One of the most important rankings in the world of business ethics was updated and released last week: the ‘Corruption Perception Index’ (CPI) of Transparency International. Founded by the former UN aid worker Peter Eigen the Berlin based organization regularly collects extensive data on how countries in the world are perceived with regard to corruption in business and politics.
Sweden, New Zealand and Denmark top the list while Iraq, Myanmar and Somalia come out at the very bottom. But it is not just a list where rich Western industrial democracies win while poor developing nations lag behind. It’s interesting to see who went up and who went down. Britain took a hit, as did France and Germany – all due to high profile corruption cases in recent years. We talked about the BAE scandal in the UK in this blog which appears to have led to a drop in the UK's rating – in particular the government’s decision not to pursue the case due to ‘national security concerns’. Endemic corruption at one of Germany’s biggest companies, Siemens, arguably contributed to a drop in the ranking for Europe’s biggest economy. The US comes out 18th – just before St. Lucia – largely perhaps because of dubious campaign finance practices and special interest lobbying in Washington.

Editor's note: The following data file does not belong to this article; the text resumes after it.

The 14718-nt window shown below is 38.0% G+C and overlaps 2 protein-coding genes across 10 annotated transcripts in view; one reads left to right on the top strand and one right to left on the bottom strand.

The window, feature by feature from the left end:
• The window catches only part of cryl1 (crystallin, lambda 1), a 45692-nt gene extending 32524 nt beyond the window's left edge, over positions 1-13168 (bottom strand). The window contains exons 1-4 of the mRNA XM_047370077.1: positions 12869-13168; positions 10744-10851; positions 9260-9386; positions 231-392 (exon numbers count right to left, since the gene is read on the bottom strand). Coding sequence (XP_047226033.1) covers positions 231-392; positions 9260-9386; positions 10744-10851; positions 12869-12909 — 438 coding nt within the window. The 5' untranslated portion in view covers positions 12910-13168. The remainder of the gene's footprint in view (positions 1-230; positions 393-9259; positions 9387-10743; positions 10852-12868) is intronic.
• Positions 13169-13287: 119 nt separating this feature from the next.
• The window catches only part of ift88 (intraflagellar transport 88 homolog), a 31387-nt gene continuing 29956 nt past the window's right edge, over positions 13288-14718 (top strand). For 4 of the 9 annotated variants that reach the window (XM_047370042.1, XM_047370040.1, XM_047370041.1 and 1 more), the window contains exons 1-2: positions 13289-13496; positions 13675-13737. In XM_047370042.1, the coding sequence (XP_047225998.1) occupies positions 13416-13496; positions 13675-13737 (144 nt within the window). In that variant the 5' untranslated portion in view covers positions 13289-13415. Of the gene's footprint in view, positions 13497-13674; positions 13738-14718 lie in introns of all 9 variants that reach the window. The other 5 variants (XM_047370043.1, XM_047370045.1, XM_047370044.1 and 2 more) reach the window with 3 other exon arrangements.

You might by now have noticed that one of the recent ‘pet theories’ of Crane and Matten focuses on the political role of the firm. Seen through the lens of the CPI the collusion and non transparent role of business in politics is interpreted as a form of corruption. And the fact that by no means all democratic countries lead the ranking and some of the them even dropped can be seen as an indicator that the political role of the corporation is on the rise.
So what is the solution? Clearly, there is still a role for strong government. The top countries, in particular Sweden and Denmark, are long standing democracies with a strong welfare state where the spheres of business and politics are reasonably held apart. Georgia, Nigeria, South Korea or Turkey – all countries which improved their ranking – did so mostly through improvements in the political governance of these countries.
But generally, we would argue that the CPI reflects the rise of private business in influencing politics, both for better or for worse. One way of addressing this then might be to just tackle these issues from the business angle. Some of the most creative approaches to eradicating corruption focus on business-government relations, such as the Extractive Industries Transparency Initiative (chaired by Eigen). Creating more transparency, clearer accountability and new forms of democratic control, both for governments and powerful corporations can be effective in addressing corruption. After all, corruption is not just an ethical issue: a one point improvement in the CPI coincides with 0.5 percent increase in GDP and a 4 percent rise in average income of a country. In particular in the global south, corruption translates into a matter of life and death for ordinary people...